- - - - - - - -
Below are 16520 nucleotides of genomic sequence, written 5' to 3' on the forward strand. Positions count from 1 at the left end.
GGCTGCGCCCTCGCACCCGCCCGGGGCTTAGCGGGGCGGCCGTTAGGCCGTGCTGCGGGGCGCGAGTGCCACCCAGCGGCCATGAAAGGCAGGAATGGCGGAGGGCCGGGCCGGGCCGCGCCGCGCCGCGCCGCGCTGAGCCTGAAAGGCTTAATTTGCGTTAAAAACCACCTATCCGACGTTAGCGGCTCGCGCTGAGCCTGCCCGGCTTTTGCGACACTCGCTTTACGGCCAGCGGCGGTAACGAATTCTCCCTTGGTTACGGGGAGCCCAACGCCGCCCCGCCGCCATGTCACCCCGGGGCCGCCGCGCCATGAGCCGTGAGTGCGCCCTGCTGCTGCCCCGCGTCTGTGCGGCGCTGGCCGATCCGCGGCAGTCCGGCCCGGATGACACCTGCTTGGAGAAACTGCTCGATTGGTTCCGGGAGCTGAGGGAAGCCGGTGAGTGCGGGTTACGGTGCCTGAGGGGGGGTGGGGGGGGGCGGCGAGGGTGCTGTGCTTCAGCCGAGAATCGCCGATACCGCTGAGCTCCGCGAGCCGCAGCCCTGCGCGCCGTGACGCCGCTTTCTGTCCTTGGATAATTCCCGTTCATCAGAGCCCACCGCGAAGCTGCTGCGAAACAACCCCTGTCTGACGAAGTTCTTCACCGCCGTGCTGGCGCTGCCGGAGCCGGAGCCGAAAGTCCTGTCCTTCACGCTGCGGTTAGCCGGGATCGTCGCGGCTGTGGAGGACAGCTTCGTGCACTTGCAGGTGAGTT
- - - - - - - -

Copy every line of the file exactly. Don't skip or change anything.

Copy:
Below are 16520 nucleotides of genomic sequence, written 5' to 3' on the forward strand. Positions count from 1 at the left end.
GGCTGCGCCCTCGCACCCGCCCGGGGCTTAGCGGGGCGGCCGTTAGGCCGTGCTGCGGGGCGCGAGTGCCACCCAGCGGCCATGAAAGGCAGGAATGGCGGAGGGCCGGGCCGGGCCGCGCCGCGCCGCGCCGCGCTGAGCCTGAAAGGCTTAATTTGCGTTAAAAACCACCTATCCGACGTTAGCGGCTCGCGCTGAGCCTGCCCGGCTTTTGCGACACTCGCTTTACGGCCAGCGGCGGTAACGAATTCTCCCTTGGTTACGGGGAGCCCAACGCCGCCCCGCCGCCATGTCACCCCGGGGCCGCCGCGCCATGAGCCGTGAGTGCGCCCTGCTGCTGCCCCGCGTCTGTGCGGCGCTGGCCGATCCGCGGCAGTCCGGCCCGGATGACACCTGCTTGGAGAAACTGCTCGATTGGTTCCGGGAGCTGAGGGAAGCCGGTGAGTGCGGGTTACGGTGCCTGAGGGGGGGTGGGGGGGGGCGGCGAGGGTGCTGTGCTTCAGCCGAGAATCGCCGATACCGCTGAGCTCCGCGAGCCGCAGCCCTGCGCGCCGTGACGCCGCTTTCTGTCCTTGGATAATTCCCGTTCATCAGAGCCCACCGCGAAGCTGCTGCGAAACAACCCCTGTCTGACGAAGTTCTTCACCGCCGTGCTGGCGCTGCCGGAGCCGGAGCCGAAAGTCCTGTCCTTCACGCTGCGGTTAGCCGGGATCGTCGCGGCTGTGGAGGACAGCTTCGTGCACTTGCAGGTGAGTT